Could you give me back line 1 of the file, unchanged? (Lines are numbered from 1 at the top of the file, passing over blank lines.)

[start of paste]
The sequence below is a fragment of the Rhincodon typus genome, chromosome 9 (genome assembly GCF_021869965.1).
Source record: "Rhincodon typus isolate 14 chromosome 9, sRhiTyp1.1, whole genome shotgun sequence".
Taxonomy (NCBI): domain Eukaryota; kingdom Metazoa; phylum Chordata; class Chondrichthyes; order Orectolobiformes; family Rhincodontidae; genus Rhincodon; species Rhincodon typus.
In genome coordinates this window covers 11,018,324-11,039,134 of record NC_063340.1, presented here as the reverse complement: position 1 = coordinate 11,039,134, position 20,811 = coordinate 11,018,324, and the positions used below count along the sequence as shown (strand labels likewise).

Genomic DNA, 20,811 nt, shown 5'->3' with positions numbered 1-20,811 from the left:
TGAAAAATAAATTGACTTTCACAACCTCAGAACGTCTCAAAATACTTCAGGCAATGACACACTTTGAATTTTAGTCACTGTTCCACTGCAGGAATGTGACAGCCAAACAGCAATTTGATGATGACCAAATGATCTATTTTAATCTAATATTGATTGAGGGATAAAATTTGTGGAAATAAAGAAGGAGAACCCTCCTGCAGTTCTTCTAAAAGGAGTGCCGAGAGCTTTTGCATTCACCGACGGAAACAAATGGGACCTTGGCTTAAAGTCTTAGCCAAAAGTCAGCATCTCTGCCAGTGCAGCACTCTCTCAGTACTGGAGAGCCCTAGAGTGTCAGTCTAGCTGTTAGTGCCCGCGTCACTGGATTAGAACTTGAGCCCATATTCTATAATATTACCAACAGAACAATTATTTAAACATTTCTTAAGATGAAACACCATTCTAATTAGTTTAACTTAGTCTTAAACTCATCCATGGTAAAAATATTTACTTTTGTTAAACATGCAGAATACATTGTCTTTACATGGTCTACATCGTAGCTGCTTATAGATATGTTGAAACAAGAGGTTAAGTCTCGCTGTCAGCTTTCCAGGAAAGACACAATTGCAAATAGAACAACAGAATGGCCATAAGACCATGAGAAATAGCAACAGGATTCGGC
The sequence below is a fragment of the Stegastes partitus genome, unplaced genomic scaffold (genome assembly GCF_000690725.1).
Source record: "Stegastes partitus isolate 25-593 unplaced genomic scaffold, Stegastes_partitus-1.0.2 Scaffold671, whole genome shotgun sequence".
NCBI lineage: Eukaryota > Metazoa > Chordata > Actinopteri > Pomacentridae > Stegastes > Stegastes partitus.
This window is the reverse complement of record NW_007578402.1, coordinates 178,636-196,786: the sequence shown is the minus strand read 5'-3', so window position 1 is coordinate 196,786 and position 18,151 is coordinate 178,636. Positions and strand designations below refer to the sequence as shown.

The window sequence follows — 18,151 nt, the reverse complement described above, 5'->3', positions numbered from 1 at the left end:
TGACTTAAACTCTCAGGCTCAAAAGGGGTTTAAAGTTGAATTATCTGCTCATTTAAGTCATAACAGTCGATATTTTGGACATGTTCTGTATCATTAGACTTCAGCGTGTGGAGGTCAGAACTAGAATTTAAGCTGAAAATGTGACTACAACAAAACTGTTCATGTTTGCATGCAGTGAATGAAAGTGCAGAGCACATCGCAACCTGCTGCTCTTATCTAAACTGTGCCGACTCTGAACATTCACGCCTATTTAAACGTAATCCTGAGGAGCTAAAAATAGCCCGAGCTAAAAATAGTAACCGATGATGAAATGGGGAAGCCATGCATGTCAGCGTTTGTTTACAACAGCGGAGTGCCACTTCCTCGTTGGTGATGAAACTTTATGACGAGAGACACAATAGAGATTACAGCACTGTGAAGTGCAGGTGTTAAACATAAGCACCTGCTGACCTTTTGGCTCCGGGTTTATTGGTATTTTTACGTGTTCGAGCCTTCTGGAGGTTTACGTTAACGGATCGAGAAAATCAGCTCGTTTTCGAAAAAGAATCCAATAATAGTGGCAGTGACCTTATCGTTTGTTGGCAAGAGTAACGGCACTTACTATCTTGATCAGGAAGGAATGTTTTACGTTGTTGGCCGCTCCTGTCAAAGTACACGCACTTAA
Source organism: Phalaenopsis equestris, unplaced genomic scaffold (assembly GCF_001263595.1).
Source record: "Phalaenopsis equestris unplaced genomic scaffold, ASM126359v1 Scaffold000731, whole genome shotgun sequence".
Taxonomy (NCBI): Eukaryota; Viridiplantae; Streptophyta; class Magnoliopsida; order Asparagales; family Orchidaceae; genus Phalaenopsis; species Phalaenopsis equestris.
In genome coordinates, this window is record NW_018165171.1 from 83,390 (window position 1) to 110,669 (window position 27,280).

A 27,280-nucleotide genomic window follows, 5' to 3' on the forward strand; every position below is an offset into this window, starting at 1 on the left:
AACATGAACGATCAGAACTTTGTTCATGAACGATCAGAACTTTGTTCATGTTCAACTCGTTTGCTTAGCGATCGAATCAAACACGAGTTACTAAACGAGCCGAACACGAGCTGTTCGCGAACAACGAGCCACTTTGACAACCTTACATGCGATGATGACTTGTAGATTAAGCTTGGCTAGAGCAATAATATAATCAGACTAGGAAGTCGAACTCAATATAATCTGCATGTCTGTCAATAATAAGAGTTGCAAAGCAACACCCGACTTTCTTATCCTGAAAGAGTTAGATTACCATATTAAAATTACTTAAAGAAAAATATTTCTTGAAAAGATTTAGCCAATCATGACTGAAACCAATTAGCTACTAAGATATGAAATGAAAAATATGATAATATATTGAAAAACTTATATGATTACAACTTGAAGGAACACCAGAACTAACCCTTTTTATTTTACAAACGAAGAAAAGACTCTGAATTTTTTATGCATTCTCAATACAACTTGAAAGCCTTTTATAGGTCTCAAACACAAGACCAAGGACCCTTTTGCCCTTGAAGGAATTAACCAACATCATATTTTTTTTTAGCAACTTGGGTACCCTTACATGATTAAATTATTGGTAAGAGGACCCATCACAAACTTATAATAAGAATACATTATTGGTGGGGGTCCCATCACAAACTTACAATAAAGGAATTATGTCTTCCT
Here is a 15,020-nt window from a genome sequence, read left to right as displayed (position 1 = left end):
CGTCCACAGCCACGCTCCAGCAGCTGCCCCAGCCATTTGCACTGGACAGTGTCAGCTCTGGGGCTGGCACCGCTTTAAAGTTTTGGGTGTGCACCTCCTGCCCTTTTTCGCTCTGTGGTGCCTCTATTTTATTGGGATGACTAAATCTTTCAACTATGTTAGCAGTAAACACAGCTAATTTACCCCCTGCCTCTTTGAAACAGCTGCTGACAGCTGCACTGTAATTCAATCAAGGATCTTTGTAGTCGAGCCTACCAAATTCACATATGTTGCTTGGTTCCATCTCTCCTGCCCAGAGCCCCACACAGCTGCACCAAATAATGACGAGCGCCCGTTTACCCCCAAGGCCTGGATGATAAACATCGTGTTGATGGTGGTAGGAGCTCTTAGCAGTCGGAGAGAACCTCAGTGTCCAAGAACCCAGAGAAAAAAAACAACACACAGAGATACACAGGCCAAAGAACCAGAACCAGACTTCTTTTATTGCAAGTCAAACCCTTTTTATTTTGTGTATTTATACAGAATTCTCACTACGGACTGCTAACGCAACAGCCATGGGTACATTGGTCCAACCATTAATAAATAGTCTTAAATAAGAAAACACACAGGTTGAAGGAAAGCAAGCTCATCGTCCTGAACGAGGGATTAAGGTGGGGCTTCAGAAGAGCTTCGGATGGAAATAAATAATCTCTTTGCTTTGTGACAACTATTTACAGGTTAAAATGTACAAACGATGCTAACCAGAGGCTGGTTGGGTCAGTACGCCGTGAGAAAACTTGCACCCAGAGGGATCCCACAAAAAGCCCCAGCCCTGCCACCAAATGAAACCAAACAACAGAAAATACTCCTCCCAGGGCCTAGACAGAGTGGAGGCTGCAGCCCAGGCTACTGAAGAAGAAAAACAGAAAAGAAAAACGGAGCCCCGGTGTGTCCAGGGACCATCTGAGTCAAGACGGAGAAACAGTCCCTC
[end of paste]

The sequence below is a fragment of the Rhincodon typus genome, chromosome 9 (genome assembly GCF_021869965.1).